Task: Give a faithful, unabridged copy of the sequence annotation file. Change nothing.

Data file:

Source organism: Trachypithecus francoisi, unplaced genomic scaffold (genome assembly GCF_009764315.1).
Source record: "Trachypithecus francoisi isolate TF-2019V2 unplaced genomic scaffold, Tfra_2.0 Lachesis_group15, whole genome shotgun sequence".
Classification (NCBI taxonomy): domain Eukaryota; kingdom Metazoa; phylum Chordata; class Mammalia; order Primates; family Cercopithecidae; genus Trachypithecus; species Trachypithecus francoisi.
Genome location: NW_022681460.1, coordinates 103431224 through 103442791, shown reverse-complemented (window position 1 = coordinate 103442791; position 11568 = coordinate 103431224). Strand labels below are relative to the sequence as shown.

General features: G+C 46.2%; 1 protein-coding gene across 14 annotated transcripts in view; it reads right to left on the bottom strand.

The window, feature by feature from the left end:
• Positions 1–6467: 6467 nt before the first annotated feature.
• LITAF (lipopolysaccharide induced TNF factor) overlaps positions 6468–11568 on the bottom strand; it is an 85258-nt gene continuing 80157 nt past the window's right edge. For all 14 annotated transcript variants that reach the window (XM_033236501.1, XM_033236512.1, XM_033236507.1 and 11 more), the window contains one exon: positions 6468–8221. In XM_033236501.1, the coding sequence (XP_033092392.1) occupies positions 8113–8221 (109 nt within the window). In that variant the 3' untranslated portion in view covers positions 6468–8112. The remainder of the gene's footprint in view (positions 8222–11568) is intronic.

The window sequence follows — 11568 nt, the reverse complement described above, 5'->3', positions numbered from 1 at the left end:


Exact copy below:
Source organism: Trachypithecus francoisi, unplaced genomic scaffold (genome assembly GCF_009764315.1).
Source record: "Trachypithecus francoisi isolate TF-2019V2 unplaced genomic scaffold, Tfra_2.0 Lachesis_group15, whole genome shotgun sequence".
Classification (NCBI taxonomy): domain Eukaryota; kingdom Metazoa; phylum Chordata; class Mammalia; order Primates; family Cercopithecidae; genus Trachypithecus; species Trachypithecus francoisi.
Genome location: NW_022681460.1, coordinates 103431224 through 103442791, shown reverse-complemented (window position 1 = coordinate 103442791; position 11568 = coordinate 103431224). Strand labels below are relative to the sequence as shown.

General features: G+C 46.2%; 1 protein-coding gene across 14 annotated transcripts in view; it reads right to left on the bottom strand.

The window, feature by feature from the left end:
• Positions 1–6467: 6467 nt before the first annotated feature.
• LITAF (lipopolysaccharide induced TNF factor) overlaps positions 6468–11568 on the bottom strand; it is an 85258-nt gene continuing 80157 nt past the window's right edge. For all 14 annotated transcript variants that reach the window (XM_033236501.1, XM_033236512.1, XM_033236507.1 and 11 more), the window contains one exon: positions 6468–8221. In XM_033236501.1, the coding sequence (XP_033092392.1) occupies positions 8113–8221 (109 nt within the window). In that variant the 3' untranslated portion in view covers positions 6468–8112. The remainder of the gene's footprint in view (positions 8222–11568) is intronic.

The window sequence follows — 11568 nt, the reverse complement described above, 5'->3', positions numbered from 1 at the left end: